Minecraft Story mode returns with an episode that takes a while to get going, but ends with a promise that things might get interesting. It is a return to the same group of characters with some new additions, one in particular that I hope will feature more as the season progresses, and some cute little narrative techniques that serve to amuse and hopefully delight the intended young audience.
As this is season two you have the option to bring over your save game from the first season which will incorporate the choices you made throughout the eight episodes. It is a nice touch and ensures a little continuity between seasons, albeit a very light touch approach. If you don’t have a save file handy you can create a back story to flesh out your characters a little bit. I’ll admit that having this refresher at the start helped to bring these characters and their stories back to the forefront as I had forgotten a couple of the key choices I had made, and although the illusion of choice is always ready to be exposed in TellTale games, it was nice to have some of those decisions reflected back to me at the start of the game.
The first season of Minecraft: Story Mode started off strong with a good story about the threat of the Wither Storm, but over the course of the eight episodes and after the conclusion of the threat of the Wither Storm, things kind of got a little stale with self-contained stories that didn’t always hit the mark. It seems that with this episode the ideas, certainly at the beginning, seem to have dried up with a first half of the game being very slow. We are introduced again to Jesse, and his/her friends Axl and Olivia who featured heavily at the start of season one, only to never be seen again towards the end of the season. Sadly, these two are cast aside again very quickly which is an enormous waste of the vocal talent of the likes of Martha Plimpton in particular who plays Olivia, and makes me wonder why they even featured in the first place.
Themes of friendship run deeply through Minecraft: Story Mode and this is continued with a small sub-plot between Jesse and Petra, the fearless adventurer that joins Jesse, Axl and Olivia at the start of season one. Things have become a little strained between Jesse and her, mainly down to Jesse’s new found responsibilities as the leader of Beacon Town. The story begins with knowledge that the town is to celebrate its foundation with a huge event, and walking around the town on the way to meet Petra, it is clear that Jesse is a big favourite with the townspeople. He is continually distracted by calls from the residents to judge their builds, or assist in the design. Within the town there is a repeat appearance of popular YouTubers, StampyCat and StacyPlays with mixed success. I say mixed success, because I find the presence of these two characters jarring, but they are a useful reminder that this series is not aimed at me, but rather the legion of young fans that Minecraft attracts.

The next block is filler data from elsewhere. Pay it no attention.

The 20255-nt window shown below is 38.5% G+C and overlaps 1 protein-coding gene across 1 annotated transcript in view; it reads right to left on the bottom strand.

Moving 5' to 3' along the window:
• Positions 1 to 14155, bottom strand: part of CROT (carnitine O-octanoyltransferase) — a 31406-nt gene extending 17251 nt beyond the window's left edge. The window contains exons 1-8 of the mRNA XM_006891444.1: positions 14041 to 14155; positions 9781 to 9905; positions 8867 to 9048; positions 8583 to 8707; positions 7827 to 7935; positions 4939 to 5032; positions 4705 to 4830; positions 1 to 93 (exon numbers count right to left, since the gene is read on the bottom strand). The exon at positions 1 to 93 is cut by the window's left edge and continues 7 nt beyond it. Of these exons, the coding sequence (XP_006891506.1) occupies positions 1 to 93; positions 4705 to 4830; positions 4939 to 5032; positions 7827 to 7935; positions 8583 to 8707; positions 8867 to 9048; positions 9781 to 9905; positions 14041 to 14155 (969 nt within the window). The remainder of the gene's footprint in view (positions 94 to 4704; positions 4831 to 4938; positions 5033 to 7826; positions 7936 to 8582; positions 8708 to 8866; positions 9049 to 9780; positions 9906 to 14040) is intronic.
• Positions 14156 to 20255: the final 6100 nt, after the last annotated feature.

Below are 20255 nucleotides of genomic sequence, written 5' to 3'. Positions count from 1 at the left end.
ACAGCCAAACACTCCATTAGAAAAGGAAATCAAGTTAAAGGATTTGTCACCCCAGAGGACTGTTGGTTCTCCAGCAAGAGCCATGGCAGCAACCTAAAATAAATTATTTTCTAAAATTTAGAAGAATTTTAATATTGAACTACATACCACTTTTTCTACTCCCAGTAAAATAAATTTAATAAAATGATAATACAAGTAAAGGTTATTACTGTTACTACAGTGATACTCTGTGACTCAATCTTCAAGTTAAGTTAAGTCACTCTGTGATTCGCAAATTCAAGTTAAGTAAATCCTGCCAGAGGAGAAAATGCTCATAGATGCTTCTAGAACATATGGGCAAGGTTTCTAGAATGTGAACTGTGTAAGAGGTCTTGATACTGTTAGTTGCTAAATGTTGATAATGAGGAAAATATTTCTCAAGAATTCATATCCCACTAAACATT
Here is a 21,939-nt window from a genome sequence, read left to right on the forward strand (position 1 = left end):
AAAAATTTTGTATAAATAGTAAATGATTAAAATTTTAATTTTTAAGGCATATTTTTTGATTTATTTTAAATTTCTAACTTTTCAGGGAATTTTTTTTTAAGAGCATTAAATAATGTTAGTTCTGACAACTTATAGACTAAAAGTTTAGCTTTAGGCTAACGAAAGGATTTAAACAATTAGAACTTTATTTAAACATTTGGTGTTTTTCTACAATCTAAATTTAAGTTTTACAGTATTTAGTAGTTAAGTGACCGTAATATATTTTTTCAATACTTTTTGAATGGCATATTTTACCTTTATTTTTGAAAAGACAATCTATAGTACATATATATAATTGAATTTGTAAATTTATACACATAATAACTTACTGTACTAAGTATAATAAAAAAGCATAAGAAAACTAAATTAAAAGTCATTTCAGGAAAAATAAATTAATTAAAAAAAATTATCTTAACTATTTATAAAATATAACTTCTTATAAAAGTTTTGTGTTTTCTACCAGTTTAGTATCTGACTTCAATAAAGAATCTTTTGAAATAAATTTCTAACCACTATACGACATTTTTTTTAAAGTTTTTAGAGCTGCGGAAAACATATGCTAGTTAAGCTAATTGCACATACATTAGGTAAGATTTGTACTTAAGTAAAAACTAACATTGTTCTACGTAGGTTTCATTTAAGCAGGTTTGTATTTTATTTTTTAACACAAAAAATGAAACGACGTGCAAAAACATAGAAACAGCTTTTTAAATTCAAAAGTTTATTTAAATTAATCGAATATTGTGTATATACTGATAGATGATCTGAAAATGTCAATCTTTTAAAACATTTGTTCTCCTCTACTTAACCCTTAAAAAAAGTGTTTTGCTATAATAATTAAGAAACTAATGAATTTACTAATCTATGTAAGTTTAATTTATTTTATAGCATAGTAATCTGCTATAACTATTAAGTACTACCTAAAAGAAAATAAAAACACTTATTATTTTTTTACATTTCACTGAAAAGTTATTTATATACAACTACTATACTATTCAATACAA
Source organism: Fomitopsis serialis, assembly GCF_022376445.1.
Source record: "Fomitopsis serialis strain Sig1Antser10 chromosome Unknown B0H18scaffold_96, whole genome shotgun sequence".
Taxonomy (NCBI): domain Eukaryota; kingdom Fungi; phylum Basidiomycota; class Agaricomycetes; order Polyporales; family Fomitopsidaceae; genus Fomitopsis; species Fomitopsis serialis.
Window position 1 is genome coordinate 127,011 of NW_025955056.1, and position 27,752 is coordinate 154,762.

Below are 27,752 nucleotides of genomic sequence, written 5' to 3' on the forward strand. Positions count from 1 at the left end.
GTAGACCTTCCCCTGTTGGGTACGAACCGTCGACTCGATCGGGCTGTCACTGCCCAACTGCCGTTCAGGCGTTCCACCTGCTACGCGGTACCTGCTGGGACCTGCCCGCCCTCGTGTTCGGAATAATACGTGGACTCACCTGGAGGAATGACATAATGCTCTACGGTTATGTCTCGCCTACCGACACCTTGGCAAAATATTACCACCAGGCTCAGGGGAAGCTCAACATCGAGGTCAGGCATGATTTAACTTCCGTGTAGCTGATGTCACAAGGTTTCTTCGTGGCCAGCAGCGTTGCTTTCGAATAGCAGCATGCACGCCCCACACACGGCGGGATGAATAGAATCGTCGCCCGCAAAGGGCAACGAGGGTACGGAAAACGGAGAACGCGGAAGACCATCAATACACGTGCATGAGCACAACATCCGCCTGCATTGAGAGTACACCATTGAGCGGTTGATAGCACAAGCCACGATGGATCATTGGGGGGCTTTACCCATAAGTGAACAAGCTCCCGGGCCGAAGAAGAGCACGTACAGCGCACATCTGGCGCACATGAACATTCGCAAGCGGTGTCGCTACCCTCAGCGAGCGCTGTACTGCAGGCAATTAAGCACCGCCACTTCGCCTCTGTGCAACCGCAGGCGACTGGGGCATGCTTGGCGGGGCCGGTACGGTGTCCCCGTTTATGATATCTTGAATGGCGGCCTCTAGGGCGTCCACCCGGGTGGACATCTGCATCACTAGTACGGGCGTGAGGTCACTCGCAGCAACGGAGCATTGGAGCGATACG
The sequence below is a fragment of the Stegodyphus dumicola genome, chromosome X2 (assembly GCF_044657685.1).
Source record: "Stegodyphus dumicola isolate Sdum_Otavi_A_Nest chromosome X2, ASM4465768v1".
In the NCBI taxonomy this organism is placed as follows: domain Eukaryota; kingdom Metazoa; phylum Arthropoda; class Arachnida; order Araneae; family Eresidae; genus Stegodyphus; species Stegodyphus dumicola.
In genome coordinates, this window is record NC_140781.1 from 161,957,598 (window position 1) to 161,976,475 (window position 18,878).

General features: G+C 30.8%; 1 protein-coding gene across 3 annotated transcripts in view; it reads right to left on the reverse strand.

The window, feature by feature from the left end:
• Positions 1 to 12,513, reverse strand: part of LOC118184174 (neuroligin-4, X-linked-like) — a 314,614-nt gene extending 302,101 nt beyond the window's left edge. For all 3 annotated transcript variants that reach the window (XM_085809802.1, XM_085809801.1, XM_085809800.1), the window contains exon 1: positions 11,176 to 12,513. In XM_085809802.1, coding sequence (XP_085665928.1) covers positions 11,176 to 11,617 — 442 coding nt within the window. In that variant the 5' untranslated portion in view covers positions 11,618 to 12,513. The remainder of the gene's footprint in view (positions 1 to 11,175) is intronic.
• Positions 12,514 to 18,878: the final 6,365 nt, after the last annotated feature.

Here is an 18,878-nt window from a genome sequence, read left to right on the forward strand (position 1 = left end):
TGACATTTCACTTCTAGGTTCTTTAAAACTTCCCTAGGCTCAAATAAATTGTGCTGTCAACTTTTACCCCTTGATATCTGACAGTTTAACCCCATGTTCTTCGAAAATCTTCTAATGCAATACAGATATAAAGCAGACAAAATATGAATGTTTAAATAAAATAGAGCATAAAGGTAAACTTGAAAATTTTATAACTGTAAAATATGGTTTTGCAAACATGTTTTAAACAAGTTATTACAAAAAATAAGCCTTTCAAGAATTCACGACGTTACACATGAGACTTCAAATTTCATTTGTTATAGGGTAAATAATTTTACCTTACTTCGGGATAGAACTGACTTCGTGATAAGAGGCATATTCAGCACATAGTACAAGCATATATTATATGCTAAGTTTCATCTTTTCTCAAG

The meandering around town and the subsequent meet up with Petra make for a very slow start to the story, and as it progresses, it almost feels like it wasn’t needed at all. Thankfully, once the main thrust of what this season will be about gets going the episode itself starts to pick up. We are introduced to a new character called Jack who is really funny, and made me chuckle several times during the latter chapters of the episode, and I hope that he will feature much more.
To make up for the slow start the end stages of the episode really ramp up with some interesting locations and an action packed finale. Quick Time Events are used extensively throughout the episode, from being chased by a swarm of cave spiders to dodging the attacks of the enemy at the end. In keeping with the intended audience of Minecraft: Story Mode these QTE events are very generous, with exception of one right at the end that has a ridiculously short time frame and resulted in me failing it a couple of times, which seemed at odds with the rest.
There are some neat little narrative tricks in the story, with a sly reference to the idea of a mysterious being called “The Admin” who is responsible for all the structures that appear in the world. As well as repeated references to Lukas who is busy writing the story of the Order of the Stone. This meta-fiction technique amused me, and I would like to see if it continues throughout the season as it could lead to some interesting ideas being presented.
Season two adds in a new feature called Crowd Play that allows family and friends watching the game being played to partake in the choices made. This wasn’t something that I tried out, but I thought it was an interesting way to engage people in the story being told. There are also some changes that have been made to the points in the story where decisions lead to different branching narratives with a direct notification that the “story is changing” at that point. Choice has always been a bit of an illusion in Telltale Games, but it does serve to remind the player that there is some mileage in replaying to see what else happens.
Overall, Hero in Residence isn’t quite the start to season two I would have expected. The start is a little too plodding and pointless, however it does end very well. Jesse and his/her friends continue to be a likeable bunch with the voice acting throughout the episode consistently high. Some narrative quirks and an interesting new enemy means that episode two could be very interesting indeed.
Jack is very amusing
Ends on a cliffhanger
Bit slow to start